Shakespeare's Romeo and Juliet is full of lush poetic imagery. When Romeo asks a Servingman
What lady's that, which doth enrich the hand
Of yonder knight?
he is simply asking the identiy of the beautiful girl who is evidently holding a man by the hand while they are dancing. It is an elegant way of saying that Juliet is so lovely that she actually imparts some of her surplus beauty to the man who has the good fortune to be her partner. Romeo seems to be suggesting that in giving the other man her hand she is figuratively depositing a fortune in gold in his.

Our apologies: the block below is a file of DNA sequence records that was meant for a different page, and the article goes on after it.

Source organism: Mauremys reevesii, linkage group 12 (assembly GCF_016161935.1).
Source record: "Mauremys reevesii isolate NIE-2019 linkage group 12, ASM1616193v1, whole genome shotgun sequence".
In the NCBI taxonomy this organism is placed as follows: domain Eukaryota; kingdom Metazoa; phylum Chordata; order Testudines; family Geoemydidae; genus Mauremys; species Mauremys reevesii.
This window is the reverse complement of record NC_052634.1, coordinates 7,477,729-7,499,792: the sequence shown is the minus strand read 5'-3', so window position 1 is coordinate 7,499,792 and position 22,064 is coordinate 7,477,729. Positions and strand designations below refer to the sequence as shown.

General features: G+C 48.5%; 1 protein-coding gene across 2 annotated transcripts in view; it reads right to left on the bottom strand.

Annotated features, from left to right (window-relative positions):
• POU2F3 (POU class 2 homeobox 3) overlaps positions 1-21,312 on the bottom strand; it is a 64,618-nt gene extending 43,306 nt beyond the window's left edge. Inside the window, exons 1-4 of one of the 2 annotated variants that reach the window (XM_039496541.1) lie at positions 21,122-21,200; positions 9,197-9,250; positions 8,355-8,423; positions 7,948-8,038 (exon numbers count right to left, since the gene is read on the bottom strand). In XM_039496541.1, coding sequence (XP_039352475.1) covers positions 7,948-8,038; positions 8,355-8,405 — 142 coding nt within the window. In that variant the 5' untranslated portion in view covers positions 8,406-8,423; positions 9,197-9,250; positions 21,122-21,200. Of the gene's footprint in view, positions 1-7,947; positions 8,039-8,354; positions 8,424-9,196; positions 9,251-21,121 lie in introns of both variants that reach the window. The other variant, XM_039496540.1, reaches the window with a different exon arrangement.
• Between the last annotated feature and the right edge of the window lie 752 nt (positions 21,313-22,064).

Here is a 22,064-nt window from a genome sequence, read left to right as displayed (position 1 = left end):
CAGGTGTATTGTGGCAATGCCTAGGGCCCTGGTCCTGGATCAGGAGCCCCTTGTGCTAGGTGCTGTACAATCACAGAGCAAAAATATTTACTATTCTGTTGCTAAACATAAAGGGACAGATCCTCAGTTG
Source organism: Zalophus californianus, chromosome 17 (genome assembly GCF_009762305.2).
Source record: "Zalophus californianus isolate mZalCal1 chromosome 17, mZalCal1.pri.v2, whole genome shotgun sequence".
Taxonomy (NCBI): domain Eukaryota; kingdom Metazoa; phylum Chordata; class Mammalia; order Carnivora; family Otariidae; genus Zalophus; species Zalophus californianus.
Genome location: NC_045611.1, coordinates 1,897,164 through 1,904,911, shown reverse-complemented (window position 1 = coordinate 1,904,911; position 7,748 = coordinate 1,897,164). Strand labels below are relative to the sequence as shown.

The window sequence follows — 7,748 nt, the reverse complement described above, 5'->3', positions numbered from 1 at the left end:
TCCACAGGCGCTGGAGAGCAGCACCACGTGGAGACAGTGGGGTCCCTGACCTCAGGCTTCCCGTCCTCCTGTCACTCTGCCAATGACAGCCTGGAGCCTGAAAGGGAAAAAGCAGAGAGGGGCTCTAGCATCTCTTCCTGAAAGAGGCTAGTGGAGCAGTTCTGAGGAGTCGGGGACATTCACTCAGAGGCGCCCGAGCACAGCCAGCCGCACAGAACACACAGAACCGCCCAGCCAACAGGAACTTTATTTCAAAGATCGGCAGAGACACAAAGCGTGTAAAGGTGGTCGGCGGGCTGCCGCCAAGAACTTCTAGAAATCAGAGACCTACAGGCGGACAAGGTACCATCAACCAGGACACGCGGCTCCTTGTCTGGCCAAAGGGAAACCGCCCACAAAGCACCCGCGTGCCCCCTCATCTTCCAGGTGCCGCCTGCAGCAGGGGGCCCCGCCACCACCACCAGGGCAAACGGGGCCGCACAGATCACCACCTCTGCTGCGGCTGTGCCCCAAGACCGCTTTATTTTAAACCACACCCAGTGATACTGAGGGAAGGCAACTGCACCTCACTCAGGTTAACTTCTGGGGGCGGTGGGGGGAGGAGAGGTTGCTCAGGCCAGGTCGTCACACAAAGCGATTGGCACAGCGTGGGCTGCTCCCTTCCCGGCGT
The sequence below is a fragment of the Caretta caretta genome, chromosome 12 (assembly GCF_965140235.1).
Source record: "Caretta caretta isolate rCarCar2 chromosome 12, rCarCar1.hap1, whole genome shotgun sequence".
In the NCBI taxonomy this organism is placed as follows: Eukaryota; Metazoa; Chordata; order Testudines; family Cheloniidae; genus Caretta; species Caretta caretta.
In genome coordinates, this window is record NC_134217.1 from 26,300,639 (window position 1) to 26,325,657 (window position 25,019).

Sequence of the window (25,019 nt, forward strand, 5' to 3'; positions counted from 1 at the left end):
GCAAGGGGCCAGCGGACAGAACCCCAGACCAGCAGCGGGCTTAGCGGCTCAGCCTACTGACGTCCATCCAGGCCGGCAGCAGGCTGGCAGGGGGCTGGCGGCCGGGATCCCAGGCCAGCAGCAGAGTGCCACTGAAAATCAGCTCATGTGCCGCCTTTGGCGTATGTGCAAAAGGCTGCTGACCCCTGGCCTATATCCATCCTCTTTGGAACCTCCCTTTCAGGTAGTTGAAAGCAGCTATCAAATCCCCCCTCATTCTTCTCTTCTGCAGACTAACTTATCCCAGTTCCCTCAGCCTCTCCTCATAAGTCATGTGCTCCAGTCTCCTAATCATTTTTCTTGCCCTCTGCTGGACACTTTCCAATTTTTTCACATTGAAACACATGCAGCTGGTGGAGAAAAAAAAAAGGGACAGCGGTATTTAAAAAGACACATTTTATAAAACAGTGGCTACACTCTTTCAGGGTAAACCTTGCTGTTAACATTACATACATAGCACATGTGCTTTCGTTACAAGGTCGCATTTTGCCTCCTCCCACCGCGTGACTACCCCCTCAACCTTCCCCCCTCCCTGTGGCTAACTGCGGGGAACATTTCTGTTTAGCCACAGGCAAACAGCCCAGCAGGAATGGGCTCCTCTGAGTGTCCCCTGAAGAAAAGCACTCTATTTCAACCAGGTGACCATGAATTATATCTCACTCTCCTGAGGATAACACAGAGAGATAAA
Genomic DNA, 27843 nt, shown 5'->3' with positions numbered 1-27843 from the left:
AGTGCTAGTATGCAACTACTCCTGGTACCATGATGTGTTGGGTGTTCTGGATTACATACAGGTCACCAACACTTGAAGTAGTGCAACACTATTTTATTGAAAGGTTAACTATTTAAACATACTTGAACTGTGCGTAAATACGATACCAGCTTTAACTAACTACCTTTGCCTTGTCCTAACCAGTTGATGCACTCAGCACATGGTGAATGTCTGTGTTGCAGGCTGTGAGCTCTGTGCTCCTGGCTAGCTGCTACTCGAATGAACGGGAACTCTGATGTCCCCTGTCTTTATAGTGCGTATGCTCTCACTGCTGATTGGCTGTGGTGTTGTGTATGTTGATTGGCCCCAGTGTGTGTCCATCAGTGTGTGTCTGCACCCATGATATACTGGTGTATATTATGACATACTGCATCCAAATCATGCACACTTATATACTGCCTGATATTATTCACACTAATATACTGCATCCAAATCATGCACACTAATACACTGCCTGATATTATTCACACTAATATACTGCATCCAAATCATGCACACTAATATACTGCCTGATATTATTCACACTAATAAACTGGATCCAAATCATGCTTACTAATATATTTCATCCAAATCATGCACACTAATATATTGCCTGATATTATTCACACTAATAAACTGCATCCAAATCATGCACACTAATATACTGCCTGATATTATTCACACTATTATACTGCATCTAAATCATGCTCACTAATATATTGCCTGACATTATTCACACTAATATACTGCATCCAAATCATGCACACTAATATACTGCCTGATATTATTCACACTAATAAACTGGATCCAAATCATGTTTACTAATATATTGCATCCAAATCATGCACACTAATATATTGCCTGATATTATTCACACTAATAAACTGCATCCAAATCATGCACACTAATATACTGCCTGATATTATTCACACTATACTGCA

The Servingman is apparently only a temporary employee for this big affair and replies, "I know not, sir." Romeo then describes her in terms that show why he believes she enriches the hand of the knight and would enrich any man's hand, including his own.
O she doth teach the torches to burn bright.
It seems she hangs upon the cheek of night
Like a rich jewel in an Ethiop's ear --
Beauty too rich for use, for earth to dear.
And so on.
When the impulsive young Romeo manages to capture Juliet as his own partner, he alludes to her hand again, calling it a "holy shrine":
If I profane with my unworthiest hand
This holy shrine, the gentle sin is this:
My lips, two blushing pilgrims, ready stand
To smooth that rough touch with a tender kiss.
By the time this dance and this conversation are over, the two have fallen hopelessly in love.